Go ahead, joke, “There is a filly in the Derby. The thing is this one has two legs, not four.” Wonder, “Can a woman win the Kentucky Derby?” Say, “You can almost classify her as just ‘jockey,’ now.” Because Napravnik can ride: She’s 25, and she’s won the Kentucky Oaks and a Breeders’ Cup race within the last year. So far, in 2013, only Joel Rosario has won more races than Napravnik; only four other jockeys have won more money. And she has the right attitude:
“There still are owners and trainers that don’t want to ride a female. The only way that I deal with that is, you know, to try to beat that person in a race, beat that trainer or owner in a race.”
Napravnik might not be on the Derby winner this Saturday, but she’ll be on a Kentucky Derby winner before her career ends. Bet on it.
3:30 PM Addendum: Napravnik tells Byron King she’s pleased with how the 60 Minutes interview turned out: “They did an excellent job with it.”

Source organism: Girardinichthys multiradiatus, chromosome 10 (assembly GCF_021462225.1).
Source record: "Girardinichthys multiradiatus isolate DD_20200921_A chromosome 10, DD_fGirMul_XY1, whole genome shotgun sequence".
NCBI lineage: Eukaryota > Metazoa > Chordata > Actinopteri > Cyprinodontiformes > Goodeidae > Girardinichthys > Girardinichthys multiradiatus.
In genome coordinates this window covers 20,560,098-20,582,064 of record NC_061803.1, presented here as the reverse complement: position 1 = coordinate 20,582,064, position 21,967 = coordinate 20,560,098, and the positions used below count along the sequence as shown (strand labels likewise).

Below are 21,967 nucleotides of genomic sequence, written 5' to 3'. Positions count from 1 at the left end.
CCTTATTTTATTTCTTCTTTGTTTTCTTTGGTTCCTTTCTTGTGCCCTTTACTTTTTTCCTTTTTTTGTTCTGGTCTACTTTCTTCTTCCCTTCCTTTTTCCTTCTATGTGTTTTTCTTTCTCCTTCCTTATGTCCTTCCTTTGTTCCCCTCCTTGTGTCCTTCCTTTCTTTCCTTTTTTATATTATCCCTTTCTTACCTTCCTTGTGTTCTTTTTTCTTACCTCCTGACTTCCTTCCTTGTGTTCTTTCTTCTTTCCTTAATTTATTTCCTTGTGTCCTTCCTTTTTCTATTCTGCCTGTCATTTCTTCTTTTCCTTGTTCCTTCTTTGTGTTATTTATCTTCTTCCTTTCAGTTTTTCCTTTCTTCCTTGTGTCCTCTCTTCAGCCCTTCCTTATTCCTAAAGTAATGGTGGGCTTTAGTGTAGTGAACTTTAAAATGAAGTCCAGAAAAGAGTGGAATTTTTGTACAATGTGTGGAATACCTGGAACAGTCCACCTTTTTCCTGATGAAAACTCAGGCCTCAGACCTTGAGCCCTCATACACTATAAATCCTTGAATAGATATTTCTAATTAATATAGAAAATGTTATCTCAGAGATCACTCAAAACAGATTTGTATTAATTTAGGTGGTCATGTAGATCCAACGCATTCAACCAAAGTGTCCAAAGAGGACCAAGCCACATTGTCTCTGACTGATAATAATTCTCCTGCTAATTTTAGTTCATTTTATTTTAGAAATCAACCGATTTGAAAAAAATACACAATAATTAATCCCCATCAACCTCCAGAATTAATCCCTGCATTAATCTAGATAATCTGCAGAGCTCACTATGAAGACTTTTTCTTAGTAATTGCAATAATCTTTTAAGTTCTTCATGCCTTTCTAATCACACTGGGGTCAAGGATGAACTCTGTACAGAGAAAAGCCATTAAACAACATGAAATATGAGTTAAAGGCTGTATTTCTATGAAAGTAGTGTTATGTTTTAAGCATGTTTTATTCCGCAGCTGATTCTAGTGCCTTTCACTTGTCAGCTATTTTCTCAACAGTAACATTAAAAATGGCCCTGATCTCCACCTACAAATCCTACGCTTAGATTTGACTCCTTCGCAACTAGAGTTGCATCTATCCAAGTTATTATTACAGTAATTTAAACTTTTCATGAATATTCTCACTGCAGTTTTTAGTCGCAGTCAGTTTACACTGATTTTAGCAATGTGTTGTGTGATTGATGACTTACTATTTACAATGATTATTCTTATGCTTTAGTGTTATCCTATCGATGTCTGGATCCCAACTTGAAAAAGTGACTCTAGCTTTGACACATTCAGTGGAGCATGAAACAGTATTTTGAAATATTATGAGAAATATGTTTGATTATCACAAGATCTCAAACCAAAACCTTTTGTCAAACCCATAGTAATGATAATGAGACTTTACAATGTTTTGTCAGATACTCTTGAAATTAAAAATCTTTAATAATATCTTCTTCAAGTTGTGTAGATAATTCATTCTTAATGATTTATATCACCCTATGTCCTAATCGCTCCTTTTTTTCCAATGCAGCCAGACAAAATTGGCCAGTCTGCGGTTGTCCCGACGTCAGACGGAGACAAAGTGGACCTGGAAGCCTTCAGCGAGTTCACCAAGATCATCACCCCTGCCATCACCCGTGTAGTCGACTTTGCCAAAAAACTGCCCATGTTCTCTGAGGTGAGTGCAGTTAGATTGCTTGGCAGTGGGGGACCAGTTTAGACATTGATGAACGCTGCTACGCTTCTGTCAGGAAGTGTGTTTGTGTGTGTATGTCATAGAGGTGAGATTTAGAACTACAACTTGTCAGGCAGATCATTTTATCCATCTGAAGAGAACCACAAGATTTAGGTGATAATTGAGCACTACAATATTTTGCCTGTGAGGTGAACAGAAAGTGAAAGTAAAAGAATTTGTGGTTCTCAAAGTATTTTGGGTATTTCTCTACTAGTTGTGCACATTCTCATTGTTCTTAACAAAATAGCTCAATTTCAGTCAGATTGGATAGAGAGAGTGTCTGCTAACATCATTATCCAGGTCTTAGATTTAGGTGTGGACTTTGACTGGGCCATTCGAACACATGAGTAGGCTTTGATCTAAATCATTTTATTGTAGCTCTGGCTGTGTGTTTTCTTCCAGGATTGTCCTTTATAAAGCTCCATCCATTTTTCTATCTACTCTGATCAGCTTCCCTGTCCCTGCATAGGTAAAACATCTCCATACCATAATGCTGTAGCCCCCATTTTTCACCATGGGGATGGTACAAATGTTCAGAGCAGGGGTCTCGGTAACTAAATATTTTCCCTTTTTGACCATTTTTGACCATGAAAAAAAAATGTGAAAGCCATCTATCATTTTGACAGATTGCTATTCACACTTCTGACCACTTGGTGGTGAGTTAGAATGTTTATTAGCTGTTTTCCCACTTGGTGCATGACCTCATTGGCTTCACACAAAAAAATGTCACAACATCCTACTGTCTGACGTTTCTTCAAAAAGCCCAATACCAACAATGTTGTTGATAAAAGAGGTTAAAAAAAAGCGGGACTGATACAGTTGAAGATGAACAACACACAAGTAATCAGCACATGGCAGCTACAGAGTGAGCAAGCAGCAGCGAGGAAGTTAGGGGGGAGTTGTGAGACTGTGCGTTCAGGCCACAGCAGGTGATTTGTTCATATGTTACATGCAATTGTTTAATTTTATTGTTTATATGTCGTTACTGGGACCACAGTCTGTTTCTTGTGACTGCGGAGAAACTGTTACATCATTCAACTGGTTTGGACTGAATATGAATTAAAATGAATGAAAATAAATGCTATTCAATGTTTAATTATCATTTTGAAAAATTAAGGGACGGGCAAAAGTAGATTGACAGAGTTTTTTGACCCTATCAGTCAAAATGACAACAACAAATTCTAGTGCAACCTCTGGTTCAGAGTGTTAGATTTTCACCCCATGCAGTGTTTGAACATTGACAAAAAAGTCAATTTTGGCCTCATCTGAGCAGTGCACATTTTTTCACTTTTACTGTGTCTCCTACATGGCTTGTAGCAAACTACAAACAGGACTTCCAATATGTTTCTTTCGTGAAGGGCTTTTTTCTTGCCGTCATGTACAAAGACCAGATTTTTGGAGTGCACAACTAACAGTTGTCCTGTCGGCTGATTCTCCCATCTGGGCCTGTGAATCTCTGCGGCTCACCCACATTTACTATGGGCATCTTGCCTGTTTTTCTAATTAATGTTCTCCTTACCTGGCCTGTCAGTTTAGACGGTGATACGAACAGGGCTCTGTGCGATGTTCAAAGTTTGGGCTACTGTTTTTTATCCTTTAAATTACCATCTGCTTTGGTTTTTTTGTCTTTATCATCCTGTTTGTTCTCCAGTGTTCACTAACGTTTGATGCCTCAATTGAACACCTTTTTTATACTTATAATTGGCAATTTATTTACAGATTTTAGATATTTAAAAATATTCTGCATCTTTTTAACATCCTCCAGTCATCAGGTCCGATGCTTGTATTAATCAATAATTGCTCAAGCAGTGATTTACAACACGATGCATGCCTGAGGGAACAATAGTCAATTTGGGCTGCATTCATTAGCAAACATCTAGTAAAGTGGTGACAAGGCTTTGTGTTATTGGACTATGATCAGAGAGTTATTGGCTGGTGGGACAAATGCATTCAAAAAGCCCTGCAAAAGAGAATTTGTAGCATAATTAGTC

From half a mile out, it’s like having someone suck all the energy out of your own horse…. He kills off the opposition. He breaks hearts…. you’ll watch him go by and just lengthen away into the distance. It’s awesome.
Post time for the Champion Stakes on Saturday: 11:05 AM ET/4:05 PM BT.
Only the ground is a concern: “… if it’s heavy, we are in no man’s land.”
2:25 PM Addendum: Grimthorpe raises the possibility of scratching Frankel, depending on the course condition. Would that be it, then, for the colt? Or would a scratch open up the possibility of a Breeders’ Cup tilt? (Ever hopeful.) Tweets @corneliusracing: “don’t believe #Ascot run ‘hangs in the balance’ …”
10/20/12 Update: Frankel will definitely run.